Particularly when you’re opening up additional locations, there will be a ramp-up period before you reach your full revenue potential. Factor that into your planning so you don’t fall short in your early days of operation.

10. Don’t be a stickler to your costs approach

To maximize your profit, you need to ensure you’re controlling your costs. When you open multiple locations, costs become more complicated. Sometimes, it will make sense to use one service provider across locations. Other times, it’s more cost-effective to work with different partners.

Before you open additional locations, review all your major expenses. Some areas to consider include:

  • Rent
  • Utilities
  • Banking and insurance providers
  • Vehicles and associated costs
  • Tech stack/software
  • Infrastructure/hardware
  • Construction equipment
  • HR/payroll

Speak to your existing service providers to see if they can offer discounts if you expand your contract. Look into other providers, too, to see if they have a better solution for your new location. You may switch providers for all locations or use different partners at each site.

This task is time-consuming but results in untold savings for your business and higher ROI–—a worthwhile endeavor!

11. Siloing your reporting

Once you become a multi-location business, it’s time to reassess your financial reporting. You want to strike the right balance between considering your business as a whole and identifying strengths or weaknesses unique to each location.

sample of reporting using Hatch platform

Using tools that allow you to assess the financial status of your business as a whole, then slice and dice data by location, sales rep, campaign, etc., is vital to understanding how things are going.

Financial reporting gets strenuous quickly, so it’s wise to speak with an expert to establish clear processes and frameworks for assessing your business’s revenues and costs.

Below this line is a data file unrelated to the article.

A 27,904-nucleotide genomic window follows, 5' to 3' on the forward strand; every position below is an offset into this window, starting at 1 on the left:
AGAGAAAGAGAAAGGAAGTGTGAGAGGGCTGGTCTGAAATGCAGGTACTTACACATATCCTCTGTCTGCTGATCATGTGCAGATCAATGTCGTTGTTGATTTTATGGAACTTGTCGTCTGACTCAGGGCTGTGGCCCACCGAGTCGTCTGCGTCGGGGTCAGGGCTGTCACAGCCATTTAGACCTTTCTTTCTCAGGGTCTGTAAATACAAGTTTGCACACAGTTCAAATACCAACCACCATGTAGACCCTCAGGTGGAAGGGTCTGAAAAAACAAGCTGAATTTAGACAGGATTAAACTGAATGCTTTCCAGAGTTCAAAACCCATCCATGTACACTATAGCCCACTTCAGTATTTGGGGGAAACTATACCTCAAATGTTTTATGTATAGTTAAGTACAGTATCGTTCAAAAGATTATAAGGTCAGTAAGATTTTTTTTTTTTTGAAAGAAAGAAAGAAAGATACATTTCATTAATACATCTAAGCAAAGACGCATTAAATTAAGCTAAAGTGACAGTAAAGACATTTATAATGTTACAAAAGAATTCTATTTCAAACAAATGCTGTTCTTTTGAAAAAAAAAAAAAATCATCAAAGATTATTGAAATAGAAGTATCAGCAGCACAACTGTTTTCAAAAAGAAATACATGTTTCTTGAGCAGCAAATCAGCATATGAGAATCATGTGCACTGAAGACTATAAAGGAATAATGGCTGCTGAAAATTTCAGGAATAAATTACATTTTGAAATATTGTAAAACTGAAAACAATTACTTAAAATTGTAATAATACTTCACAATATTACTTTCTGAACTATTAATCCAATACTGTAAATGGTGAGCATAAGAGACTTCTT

Ask your accounting professional to help you create a system that allows you to see financials across the entire business, not just one location. Then drill down with apples-to-apples comparisons across locations so you can easily spot differences and plan around it.

12. Forgetting about tax laws

If your business operates multiple locations across state lines, you need to examine your taxes closely. Tax laws vary from state to state, so you may see impacts on your gross revenue tax, sales tax, employee withholding requirements, fees and licenses, as well as your taxes as a business owner.

Understanding what kind of taxes you’ll need to pay–and budgeting appropriately for support from a CPA, attorney, and payroll company–is vital to properly managing your business. Tax considerations impact your operating costs, and if you make a mistake on your taxes, you could face fines or late fees.

We’re not attorneys or tax experts, so we recommend you speak to the pros to understand the full financial implications of operating in a new state and across states.

Mistakes for multi-location businesses to avoid

Planning is an essential part of successfully launching a multi-location business. Focusing on the positives is wonderful, but recognizing potential mistakes is integral to comprehensive, responsible planning.

By watching for these common missteps, you’re taking extra care to set your multi-location business up for success!

To sum it up, here are the multi-location business mistakes to avoid

  1. Lack of branding consistency
  2. Missing local advertising opportunities
  3. Not optimizing your local listings profiles
  4. Skipping segmenting
  5. Maintaining uniform pricing and offerings
  6. Relying exclusively on your existing network
  7. Sticking with outdated customer service systems
  8. Not automating new lead follow-up
  9. Bypassing essential planning steps
  10. Siloing your reporting
  11. Don’t be a stickler to your costs approach
  12. Forgetting about tax laws